Topeak's Ratchet Rocket Lite DX Tool
Multi tools are awesome. Without thinking much you can toss one in your bag or your pocket or maybe even your headtube and have everything you need for most of the repairs and issues you are likely to encounter on your average hectic, unpredictable mountain bike ride. Light, compact and convenient, they often do the job.
Multi tools suck. If you are trying to get into any tight space good luck with that. If you need ample leverage you'd best look elsewhere. If your tool doesn't happen to reach the spot you are reaching into you would have done as well bringing a 135 gram rock. Useful and compact are great but patching up your ride so you can limp home after a 40 km/h ragdoll into the rhubarb is rarely a predictable endeavour.
Versatility is valuable when things have gone haywire and the Ratchet Rocket is an adaptable tool. You can use the extended head in hard to reach spots, remove it when the quarters are tight or pop the bits into the magnetic end of the handle to get into particularly inaccessible spots or when a deft touch is called for.
The first time I saw a tool like this was in the Kona bike shop in Bellingham. One of the staff had this on his belt to aid customers or tweak bikes on the floor. The compact size, multiple bits and ratcheting capability made it perfect for the sort of tasks he needed to perform. And who doesn't look like a bad ass with a tiny socket set hanging from your hip?
I have sometimes stooped to using a multi tool off the trail but it's rarely ideal. This tool, on the other hand, is so handy and adaptable that it's ideal for most tasks in the home shop as well. The ability to ratchet is like a super power when you are swapping stems or installing rotors, (in the absence of a drill that is) and the ability to slip it into your pocket is a bonus. The tool is small which is usually perfect for the sort of torque required to fasten bike parts to each other but even though there is an 8mm head the Ratchet Rocket wouldn't be much use for installing or removing cranks or for removing pedals that have been on more than a few weeks.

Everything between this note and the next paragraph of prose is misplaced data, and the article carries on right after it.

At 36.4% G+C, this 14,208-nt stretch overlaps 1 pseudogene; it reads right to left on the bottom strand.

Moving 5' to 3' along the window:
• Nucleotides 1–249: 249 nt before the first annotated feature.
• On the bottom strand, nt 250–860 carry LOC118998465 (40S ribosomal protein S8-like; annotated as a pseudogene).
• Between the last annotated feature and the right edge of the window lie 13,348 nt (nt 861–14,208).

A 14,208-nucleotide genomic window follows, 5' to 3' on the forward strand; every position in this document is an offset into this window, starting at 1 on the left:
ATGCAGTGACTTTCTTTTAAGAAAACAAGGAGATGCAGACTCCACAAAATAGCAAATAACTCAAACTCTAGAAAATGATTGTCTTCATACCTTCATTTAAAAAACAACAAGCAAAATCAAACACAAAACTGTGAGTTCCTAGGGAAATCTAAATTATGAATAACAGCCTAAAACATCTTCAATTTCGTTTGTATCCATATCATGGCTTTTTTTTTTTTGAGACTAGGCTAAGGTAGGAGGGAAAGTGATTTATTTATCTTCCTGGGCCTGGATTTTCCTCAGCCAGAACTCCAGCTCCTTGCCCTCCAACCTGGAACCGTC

I actually thought the Ratchet Rocket was going to be most useful at home but the case is so compact and well-organized I began using it on trail as well. The case closes with Velcro and it's nice and compact. In fact I would happily walk around with it in my jeans pocket because it's as thin as my wallet.
Because it's so well housed you could carry the Ratchet Rocket Lite DX just about anywhere. It could strap to your frame, slide in a jersey pocket or be tossed into your pack or bum bag. I have been using the last two options in that list to keep the tool handy.
When I set about hunting down the price for this tool I found it on both Amazon for $27 and Chain Reaction for $45 Canadian which was a pleasant surprise. In fact, CRC has the non DX version (no extender or tire levers but even more compact and only 113 grams) on sale for Canadians right now pushing it down to CDN $33.99. For some reason American customers must pay $34.95 US for the same product. You can, of course, ask for it at your LBS - always a worthy endeavour.
I really like the Ratchet Rocket DX. For some the TorqBits version will make more sense but my experience wrenching in shops in my youth made me too arrogant to realize I need a torque wrench, although the proliferation of carbon has me rethinking that. I will happily say goodbye to the awkwardness of muti-tools for the speed, versatility, and convenience of this tool.
For more hit up Topeak.com